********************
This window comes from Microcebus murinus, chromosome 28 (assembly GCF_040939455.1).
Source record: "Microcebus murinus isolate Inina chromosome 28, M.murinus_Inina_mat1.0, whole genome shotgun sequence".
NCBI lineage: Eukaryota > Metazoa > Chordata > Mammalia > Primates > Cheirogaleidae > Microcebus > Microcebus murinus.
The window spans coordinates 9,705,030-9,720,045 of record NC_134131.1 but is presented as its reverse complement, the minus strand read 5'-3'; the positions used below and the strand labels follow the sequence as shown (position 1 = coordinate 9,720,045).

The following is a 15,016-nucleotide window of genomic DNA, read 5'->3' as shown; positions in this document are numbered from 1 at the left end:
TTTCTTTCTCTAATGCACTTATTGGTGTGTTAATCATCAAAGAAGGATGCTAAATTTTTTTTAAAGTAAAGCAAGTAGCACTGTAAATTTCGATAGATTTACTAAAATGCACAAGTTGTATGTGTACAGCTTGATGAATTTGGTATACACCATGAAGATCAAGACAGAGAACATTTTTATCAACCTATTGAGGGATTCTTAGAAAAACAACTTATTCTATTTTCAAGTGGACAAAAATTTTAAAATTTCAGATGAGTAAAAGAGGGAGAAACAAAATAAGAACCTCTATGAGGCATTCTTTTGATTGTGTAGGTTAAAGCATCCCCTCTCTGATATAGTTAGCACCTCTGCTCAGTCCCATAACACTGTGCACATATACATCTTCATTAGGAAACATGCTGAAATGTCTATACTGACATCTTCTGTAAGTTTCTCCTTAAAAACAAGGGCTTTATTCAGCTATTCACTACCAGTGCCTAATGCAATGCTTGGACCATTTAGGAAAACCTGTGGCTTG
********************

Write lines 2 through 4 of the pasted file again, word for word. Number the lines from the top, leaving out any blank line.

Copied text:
Source record: "Microcebus murinus isolate Inina chromosome 28, M.murinus_Inina_mat1.0, whole genome shotgun sequence".
NCBI lineage: Eukaryota > Metazoa > Chordata > Mammalia > Primates > Cheirogaleidae > Microcebus > Microcebus murinus.
The window spans coordinates 9,705,030-9,720,045 of record NC_134131.1 but is presented as its reverse complement, the minus strand read 5'-3'; the positions used below and the strand labels follow the sequence as shown (position 1 = coordinate 9,720,045).